So there’s two points. The first point is cryptocurrency and transactions through the blockchain are tax havens in themselves. Full stop. But also they touch down on earth into the bricks and mortar world through the blockchain havens. And obviously the supertax havens are created by manipulating, basically cryptocurrencies and entities that are available through using, the use of blockchain technology.

About five or six years ago, we were talking about engineered structures in the real world, the Bahamas Executive Enterprise, the, the, the Nevis Multiform Foundation, weird trusts coming out of Cayman and what have you. This will supersede them all.

Naomi Fowler: As I say, secrecy jurisdictions everywhere are busily setting up specialist blockchain hubs. Yet someone told me that they recently interviewed the relevant minister of a well known jurisdiction where they’ve set up a blockchain hub who told him he couldn’t answer questions about crypto and blockchain policy because he didn’t understand it! So, here’s a nice explanation of blockchain, before we get stuck in:

Paul Beckett: The best analogy I’ve heard for the blockchain to make it clear is from the, the First Nations or the Native Americans, First Nations Canada, Native Americans, United States own code system, which was in use for centuries. The, the idea of Wampum, which Western settlers thought was a form of money, but it was nothing of the kind. Wampum is a strip of leather with a series of colored beads. And each bead represents a transaction or a sequence of transactions. And then when there’s another transaction, you put another row of coloured beads on. So you’ve always got a record of all previous transactions and the current transaction in place. It’s incredibly sophisticated coding. And that’s what the blockchain is. Yes, so blockchain is Wampum, only in electronic form. Before we get fully alarmed by the dangers, what are the genuinely useful aspects of blockchain to people – and I also mean socially useful? Here’s Bob Michel of the Tax Justice Network.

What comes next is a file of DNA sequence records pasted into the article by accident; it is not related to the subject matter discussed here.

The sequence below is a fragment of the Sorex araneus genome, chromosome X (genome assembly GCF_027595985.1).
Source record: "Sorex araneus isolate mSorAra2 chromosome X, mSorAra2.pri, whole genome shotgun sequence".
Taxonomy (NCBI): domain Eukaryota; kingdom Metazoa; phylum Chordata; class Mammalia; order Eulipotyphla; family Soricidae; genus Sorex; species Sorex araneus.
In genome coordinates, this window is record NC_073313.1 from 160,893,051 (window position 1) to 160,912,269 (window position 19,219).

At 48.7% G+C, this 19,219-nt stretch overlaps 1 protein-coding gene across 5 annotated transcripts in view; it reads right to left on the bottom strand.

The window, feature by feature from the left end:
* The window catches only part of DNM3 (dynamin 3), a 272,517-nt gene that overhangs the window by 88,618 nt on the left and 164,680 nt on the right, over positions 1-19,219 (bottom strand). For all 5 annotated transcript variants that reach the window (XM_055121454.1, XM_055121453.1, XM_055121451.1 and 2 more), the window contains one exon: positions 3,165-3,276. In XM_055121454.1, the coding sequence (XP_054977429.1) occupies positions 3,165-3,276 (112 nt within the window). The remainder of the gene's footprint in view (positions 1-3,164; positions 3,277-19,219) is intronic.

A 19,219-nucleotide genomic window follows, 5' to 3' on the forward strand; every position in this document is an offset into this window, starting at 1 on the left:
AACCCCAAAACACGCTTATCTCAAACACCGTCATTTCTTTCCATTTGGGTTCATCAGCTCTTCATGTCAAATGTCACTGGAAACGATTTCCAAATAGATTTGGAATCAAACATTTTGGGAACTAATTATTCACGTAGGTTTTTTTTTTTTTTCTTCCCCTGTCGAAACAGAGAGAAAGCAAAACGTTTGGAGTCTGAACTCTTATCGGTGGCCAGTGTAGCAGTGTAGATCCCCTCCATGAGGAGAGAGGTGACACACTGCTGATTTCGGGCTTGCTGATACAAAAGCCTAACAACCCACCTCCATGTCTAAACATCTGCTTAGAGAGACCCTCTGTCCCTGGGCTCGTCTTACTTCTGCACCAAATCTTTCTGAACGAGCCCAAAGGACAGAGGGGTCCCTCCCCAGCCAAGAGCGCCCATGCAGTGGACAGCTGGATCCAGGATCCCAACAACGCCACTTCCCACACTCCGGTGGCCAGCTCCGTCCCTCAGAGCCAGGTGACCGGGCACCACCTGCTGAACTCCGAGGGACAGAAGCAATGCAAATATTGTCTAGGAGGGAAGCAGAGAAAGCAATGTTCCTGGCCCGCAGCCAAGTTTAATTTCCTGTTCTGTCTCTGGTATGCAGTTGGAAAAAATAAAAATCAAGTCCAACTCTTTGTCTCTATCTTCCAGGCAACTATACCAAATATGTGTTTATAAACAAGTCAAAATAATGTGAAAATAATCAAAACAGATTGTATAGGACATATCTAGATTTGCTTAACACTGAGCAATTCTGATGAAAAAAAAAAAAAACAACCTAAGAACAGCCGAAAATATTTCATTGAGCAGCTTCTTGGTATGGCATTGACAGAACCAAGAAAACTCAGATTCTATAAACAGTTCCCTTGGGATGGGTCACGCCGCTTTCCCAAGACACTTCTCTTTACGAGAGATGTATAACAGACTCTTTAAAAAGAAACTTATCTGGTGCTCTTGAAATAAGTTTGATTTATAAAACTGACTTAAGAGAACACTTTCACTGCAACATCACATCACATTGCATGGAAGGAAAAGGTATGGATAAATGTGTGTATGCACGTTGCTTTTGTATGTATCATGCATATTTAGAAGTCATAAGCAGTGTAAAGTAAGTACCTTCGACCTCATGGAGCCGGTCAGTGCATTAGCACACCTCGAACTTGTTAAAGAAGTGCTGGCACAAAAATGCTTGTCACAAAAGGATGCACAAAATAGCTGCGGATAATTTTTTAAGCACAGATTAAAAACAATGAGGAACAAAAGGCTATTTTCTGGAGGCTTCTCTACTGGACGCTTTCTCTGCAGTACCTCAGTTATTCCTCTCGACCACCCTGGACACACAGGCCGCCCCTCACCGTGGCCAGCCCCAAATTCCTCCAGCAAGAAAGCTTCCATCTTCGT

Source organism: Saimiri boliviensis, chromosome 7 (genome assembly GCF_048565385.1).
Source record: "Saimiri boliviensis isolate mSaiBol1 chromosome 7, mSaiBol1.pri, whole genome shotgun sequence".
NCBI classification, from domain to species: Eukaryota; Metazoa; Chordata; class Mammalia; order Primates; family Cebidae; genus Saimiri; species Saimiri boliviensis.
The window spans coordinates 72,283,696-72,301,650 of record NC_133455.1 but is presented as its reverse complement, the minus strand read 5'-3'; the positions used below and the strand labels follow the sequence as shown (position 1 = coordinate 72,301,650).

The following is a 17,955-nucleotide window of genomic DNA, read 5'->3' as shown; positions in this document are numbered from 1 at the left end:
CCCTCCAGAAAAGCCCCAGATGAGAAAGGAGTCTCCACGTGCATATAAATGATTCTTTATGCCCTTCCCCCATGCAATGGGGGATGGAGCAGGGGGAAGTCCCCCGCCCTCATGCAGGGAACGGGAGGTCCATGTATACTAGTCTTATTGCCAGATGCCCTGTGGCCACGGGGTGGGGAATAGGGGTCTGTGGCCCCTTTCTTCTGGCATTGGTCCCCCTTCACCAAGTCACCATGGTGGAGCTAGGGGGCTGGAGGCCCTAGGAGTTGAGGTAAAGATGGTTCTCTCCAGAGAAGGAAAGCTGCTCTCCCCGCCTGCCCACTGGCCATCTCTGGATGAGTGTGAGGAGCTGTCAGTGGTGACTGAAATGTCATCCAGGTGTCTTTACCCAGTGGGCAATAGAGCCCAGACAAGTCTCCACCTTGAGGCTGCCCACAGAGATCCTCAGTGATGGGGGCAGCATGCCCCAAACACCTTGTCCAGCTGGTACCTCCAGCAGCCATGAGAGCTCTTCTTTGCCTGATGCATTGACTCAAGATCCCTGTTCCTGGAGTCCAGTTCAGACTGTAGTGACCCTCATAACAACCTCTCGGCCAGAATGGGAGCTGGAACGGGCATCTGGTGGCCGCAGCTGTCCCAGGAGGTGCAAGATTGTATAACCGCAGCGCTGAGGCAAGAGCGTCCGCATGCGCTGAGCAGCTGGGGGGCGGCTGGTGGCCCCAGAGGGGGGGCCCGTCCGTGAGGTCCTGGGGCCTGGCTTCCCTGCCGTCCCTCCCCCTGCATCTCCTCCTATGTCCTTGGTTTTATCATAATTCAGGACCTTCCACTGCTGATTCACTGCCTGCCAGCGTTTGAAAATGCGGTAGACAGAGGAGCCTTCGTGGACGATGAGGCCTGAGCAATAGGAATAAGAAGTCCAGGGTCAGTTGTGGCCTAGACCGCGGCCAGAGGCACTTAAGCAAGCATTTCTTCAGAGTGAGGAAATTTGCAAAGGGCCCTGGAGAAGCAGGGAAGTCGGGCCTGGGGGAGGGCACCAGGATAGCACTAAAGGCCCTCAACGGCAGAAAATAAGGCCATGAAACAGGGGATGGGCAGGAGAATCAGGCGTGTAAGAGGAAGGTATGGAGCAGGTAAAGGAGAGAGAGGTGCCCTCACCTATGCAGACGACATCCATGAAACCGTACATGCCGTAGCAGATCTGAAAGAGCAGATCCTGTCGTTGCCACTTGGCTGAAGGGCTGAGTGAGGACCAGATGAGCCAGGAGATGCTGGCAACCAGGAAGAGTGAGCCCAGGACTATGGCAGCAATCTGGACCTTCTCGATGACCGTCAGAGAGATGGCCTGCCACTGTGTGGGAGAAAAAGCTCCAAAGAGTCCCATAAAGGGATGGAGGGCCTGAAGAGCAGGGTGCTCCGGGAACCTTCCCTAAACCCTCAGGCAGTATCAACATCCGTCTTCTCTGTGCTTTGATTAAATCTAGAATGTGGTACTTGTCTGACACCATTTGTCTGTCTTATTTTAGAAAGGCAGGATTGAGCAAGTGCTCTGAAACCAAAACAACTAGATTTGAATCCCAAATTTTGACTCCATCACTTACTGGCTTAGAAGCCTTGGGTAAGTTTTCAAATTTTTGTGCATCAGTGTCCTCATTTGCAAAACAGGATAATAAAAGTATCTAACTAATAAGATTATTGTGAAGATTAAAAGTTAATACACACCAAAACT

Bob Michel: Is there a good use? You know, you have to distinguish private blockchains and public blockchains. And private blockchains can be very useful. It’s private because the access to the blockchain, to the network, is restricted. So in a, in a company context, this can be very useful. You know, you can have a, a multinational with lots of, you know, lots of subsidiaries and lots of subcontractors and they have a, a value chain, a product cycle. They can use a blockchain to kind of real-life monitor where parts are going and, and stuff like that. Very useful I guess. But we are talking about the public blockchain and the public blockchain, that’s the cryptocurrency technology and there the access is open, it’s unrestricted. So that means that every person in the world with a computer and with an internet connection can actually make an address that figures on the blockchain so that there can be transactions recorded associated with that address. And every person in the world can become a validator of transactions. So in Bitcoin terms can become a miner in, uh, Ethereum terms can become a staker, and if a person takes that job he uses his computer or a computer to do this validation and gets rewarded in coins, in kind of tokens that have the value of a, you know, of a currency in that network. And then the, the, the validator can sell the tokens to interested parties. And that’s how the whole monetary kind of infrastructure starts.